Friday, December 3, 2010
A Doctor responds to POGS on Abortifacient Contraceptives
From the blog of Dr. Liza Manalo, Caduceus:
Apparently, the Philippine Obstetric and Gynecologic Society is in favor of the RH Bills. They are disseminating email to colleagues sending the link to the PCHRD/Philippine Star article on "Noted OB-Gyne says Contraceptives Not Abortifacient."
On the other hand, being an epidemiologist and a teacher of Evidence Based Medicine (EBM) and Bioethics, I have been doing my own share of searching the available literature on this matter and I have found two well designed and well-written researches and publications in well-known peer reviewed scientific journals that prove the contrary:
Postfertilization Effects of Oral Contraceptives and Their Relationship to Informed Consent
Walter L. Larimore, MD; Joseph B. Stanford, MD, MSPH
The primary mechanism of oral contraceptives is to inhibit ovulation, but this mechanism is not always operative. When breakthrough ovulation occurs, then secondary mechanisms operate to prevent clinically recognized pregnancy. These secondary mechanisms may occur either before or after fertilization. Postfertilization effects would be problematic for some patients, who may desire information about this possibility. This article evaluates the available evidence for the postfertilization effects of oral contraceptives and concludes that good evidence exists to support the hypothesis that the effectiveness of oral contraceptives dependsto some degree on postfertilization effects. However, there are insufficient data to quantitate the relative contribution of postfertilization effects. Despite the lack of quantitative data, the principles of informed consent suggest that patients who may object to any postfertilization loss should be made aware of this information so that they can give fully informed consent for the use of oral contraceptives. (Arch Fam Med. 2000;9:126-133)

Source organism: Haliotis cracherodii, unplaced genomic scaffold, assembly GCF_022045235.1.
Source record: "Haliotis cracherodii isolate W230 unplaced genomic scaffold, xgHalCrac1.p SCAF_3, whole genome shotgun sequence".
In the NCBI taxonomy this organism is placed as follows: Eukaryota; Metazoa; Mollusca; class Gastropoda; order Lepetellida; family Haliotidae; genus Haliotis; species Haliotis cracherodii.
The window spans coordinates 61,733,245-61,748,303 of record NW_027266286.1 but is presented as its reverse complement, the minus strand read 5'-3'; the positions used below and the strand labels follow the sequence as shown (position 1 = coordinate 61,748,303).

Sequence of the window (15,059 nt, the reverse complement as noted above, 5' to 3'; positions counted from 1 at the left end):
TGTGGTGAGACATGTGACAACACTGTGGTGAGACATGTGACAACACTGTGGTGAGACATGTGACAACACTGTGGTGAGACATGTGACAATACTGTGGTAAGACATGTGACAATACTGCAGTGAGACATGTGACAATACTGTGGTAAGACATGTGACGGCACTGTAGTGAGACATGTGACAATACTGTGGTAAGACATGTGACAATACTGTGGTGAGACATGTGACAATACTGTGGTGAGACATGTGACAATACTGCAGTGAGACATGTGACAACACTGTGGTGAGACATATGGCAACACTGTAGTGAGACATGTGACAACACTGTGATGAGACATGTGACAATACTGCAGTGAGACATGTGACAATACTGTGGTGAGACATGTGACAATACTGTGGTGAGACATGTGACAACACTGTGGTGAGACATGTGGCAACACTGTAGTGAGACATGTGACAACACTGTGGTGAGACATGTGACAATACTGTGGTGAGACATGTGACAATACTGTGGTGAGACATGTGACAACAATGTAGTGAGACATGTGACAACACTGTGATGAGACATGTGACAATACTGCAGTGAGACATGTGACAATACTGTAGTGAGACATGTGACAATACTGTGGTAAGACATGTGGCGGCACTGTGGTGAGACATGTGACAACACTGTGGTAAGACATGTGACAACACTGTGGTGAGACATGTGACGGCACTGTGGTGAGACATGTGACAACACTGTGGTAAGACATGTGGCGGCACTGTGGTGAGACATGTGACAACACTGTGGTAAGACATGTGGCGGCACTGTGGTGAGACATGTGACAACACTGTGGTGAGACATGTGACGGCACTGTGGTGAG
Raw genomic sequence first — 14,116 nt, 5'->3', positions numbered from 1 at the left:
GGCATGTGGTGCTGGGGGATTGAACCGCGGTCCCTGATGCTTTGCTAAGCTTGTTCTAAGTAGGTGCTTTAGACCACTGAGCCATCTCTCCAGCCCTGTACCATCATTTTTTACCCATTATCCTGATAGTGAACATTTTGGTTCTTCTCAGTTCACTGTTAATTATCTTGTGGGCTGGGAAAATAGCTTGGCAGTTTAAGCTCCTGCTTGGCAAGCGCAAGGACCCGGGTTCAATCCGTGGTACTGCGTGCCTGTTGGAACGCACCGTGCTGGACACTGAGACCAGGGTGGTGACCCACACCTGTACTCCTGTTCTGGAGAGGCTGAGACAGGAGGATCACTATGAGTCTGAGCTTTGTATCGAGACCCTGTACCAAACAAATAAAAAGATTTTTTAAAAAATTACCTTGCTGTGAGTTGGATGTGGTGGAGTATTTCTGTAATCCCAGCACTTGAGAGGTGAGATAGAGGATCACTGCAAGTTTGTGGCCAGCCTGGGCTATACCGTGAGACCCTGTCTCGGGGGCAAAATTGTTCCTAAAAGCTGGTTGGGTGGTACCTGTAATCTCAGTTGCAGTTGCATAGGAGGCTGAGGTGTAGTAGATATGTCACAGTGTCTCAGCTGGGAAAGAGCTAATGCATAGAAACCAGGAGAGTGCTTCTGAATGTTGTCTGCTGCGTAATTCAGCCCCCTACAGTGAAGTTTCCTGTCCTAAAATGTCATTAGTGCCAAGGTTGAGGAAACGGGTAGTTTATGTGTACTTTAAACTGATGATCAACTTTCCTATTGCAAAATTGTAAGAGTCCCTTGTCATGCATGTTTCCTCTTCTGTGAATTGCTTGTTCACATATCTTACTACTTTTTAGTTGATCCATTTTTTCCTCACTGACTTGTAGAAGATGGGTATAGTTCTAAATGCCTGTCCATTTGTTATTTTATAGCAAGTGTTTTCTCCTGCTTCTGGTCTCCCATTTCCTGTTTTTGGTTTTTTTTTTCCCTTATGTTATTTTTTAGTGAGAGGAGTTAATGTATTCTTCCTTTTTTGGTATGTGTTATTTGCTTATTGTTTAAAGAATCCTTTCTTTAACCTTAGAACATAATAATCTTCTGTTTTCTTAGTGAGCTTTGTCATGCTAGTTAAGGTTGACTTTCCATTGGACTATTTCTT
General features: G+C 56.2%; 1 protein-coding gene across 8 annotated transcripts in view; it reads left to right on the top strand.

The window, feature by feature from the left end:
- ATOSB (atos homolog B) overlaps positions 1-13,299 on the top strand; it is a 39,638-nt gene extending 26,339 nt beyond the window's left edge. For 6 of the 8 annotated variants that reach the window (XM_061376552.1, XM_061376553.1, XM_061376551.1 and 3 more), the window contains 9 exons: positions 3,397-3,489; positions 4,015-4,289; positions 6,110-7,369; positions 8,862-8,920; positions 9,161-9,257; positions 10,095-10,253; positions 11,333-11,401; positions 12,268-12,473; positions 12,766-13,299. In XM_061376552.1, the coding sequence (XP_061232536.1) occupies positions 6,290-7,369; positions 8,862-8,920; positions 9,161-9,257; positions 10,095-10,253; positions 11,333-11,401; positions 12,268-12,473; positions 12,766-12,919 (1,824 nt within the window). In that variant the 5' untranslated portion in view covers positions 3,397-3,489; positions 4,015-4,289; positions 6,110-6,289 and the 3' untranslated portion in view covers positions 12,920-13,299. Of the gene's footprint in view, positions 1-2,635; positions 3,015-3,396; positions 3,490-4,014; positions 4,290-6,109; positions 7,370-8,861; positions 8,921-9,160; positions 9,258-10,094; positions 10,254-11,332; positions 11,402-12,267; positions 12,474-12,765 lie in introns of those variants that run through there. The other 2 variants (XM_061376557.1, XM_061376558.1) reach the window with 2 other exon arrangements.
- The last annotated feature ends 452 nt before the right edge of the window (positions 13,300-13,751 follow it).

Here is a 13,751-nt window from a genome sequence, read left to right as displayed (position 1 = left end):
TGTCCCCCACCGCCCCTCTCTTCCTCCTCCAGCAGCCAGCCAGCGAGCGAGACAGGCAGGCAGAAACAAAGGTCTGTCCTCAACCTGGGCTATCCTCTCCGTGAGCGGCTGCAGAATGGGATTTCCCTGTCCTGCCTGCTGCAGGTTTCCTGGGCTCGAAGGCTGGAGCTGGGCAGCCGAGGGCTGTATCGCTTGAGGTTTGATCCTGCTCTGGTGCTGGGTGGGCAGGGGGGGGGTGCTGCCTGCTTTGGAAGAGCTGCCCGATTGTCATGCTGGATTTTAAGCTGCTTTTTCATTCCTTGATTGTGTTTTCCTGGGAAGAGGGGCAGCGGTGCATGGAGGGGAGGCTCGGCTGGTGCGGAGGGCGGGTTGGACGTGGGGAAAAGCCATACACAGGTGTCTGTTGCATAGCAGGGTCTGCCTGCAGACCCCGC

Mechanisms of action of intrauterine devices: Update and estimation of postfertilization effects
Joseph B. Stanford, MD, MSPH,a and Rafael T. Mikolajczyk, MDb
Salt Lake City, Utah, and Magdeburg, Germany
There are many potential mechanisms of action for the intrauterine device (IUD), which vary by type of IUD (inert, copper, or hormonal). This paper reviews the evidence for each potential mechanism of action. On the basis of available data for fertilization rates and clinical pregnancy rates, the relative contribution of mechanisms acting before or after fertilization were quantitatively estimated. These estimates indicate that, although prefertilization effects are more prominent for the copper IUD, both prefertilization and postfertilization mechanisms of action contribute significantly to the effectiveness of all types of intrauterine devices. (Am J Obstet Gynecol 2002;187:1699-708.)
Weighing the available evidence therefore, who are we supposed to believe? This noted OB-Gynecologist or these other researchers from the US and Germany? Check out the quality of their researches and make your own judgment. What is important is the openness to the truth and to life.